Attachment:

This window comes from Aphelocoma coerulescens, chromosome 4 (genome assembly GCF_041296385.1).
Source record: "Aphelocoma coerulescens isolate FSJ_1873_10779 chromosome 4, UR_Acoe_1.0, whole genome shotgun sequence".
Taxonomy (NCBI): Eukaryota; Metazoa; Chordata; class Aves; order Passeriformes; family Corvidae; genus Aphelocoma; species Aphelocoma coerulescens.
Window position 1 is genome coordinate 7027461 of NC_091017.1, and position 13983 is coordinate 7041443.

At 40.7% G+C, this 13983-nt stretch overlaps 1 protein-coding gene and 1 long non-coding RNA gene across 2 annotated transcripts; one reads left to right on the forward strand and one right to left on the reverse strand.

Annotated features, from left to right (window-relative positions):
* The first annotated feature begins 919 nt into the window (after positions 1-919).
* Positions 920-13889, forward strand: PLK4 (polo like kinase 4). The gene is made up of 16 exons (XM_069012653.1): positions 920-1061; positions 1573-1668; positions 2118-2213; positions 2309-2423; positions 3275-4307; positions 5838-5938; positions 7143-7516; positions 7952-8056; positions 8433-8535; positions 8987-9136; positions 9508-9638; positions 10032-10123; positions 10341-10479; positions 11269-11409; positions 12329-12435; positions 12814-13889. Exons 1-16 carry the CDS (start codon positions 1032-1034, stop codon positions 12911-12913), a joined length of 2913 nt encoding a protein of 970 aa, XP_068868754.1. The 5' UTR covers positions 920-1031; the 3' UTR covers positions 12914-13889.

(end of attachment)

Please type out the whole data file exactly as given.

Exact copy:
This window comes from Aphelocoma coerulescens, chromosome 4 (genome assembly GCF_041296385.1).
Source record: "Aphelocoma coerulescens isolate FSJ_1873_10779 chromosome 4, UR_Acoe_1.0, whole genome shotgun sequence".
Taxonomy (NCBI): Eukaryota; Metazoa; Chordata; class Aves; order Passeriformes; family Corvidae; genus Aphelocoma; species Aphelocoma coerulescens.
Window position 1 is genome coordinate 7027461 of NC_091017.1, and position 13983 is coordinate 7041443.

At 40.7% G+C, this 13983-nt stretch overlaps 1 protein-coding gene and 1 long non-coding RNA gene across 2 annotated transcripts; one reads left to right on the forward strand and one right to left on the reverse strand.

Annotated features, from left to right (window-relative positions):
* The first annotated feature begins 919 nt into the window (after positions 1-919).
* Positions 920-13889, forward strand: PLK4 (polo like kinase 4). The gene is made up of 16 exons (XM_069012653.1): positions 920-1061; positions 1573-1668; positions 2118-2213; positions 2309-2423; positions 3275-4307; positions 5838-5938; positions 7143-7516; positions 7952-8056; positions 8433-8535; positions 8987-9136; positions 9508-9638; positions 10032-10123; positions 10341-10479; positions 11269-11409; positions 12329-12435; positions 12814-13889. Exons 1-16 carry the CDS (start codon positions 1032-1034, stop codon positions 12911-12913), a joined length of 2913 nt encoding a protein of 970 aa, XP_068868754.1. The 5' UTR covers positions 920-1031; the 3' UTR covers positions 12914-13889.